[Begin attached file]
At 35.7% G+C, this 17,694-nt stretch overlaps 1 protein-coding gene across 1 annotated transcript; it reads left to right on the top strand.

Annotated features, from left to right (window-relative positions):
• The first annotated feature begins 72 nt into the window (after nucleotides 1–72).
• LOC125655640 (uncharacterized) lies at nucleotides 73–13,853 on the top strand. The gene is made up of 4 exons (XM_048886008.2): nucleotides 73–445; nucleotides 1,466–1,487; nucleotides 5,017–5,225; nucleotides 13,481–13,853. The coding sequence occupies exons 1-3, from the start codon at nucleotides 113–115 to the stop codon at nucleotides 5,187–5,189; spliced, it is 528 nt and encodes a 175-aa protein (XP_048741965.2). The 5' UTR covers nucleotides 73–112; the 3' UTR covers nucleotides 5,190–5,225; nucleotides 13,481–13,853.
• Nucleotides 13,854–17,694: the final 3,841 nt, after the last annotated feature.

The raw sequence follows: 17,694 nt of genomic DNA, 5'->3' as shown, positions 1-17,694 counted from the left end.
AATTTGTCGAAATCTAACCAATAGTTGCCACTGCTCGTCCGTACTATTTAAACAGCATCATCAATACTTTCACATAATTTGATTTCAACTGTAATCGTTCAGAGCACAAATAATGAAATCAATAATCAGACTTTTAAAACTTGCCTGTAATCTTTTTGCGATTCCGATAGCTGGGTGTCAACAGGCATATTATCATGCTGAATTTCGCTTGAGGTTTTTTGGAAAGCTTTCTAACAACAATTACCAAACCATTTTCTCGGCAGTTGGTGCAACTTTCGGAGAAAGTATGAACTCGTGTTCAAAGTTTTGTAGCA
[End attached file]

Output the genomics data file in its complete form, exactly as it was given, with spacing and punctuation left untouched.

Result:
At 35.7% G+C, this 17,694-nt stretch overlaps 1 protein-coding gene across 1 annotated transcript; it reads left to right on the top strand.

Annotated features, from left to right (window-relative positions):
• The first annotated feature begins 72 nt into the window (after nucleotides 1–72).
• LOC125655640 (uncharacterized) lies at nucleotides 73–13,853 on the top strand. The gene is made up of 4 exons (XM_048886008.2): nucleotides 73–445; nucleotides 1,466–1,487; nucleotides 5,017–5,225; nucleotides 13,481–13,853. The coding sequence occupies exons 1-3, from the start codon at nucleotides 113–115 to the stop codon at nucleotides 5,187–5,189; spliced, it is 528 nt and encodes a 175-aa protein (XP_048741965.2). The 5' UTR covers nucleotides 73–112; the 3' UTR covers nucleotides 5,190–5,225; nucleotides 13,481–13,853.
• Nucleotides 13,854–17,694: the final 3,841 nt, after the last annotated feature.

The raw sequence follows: 17,694 nt of genomic DNA, 5'->3' as shown, positions 1-17,694 counted from the left end.
AATTTGTCGAAATCTAACCAATAGTTGCCACTGCTCGTCCGTACTATTTAAACAGCATCATCAATACTTTCACATAATTTGATTTCAACTGTAATCGTTCAGAGCACAAATAATGAAATCAATAATCAGACTTTTAAAACTTGCCTGTAATCTTTTTGCGATTCCGATAGCTGGGTGTCAACAGGCATATTATCATGCTGAATTTCGCTTGAGGTTTTTTGGAAAGCTTTCTAACAACAATTACCAAACCATTTTCTCGGCAGTTGGTGCAACTTTCGGAGAAAGTATGAACTCGTGTTCAAAGTTTTGTAGCA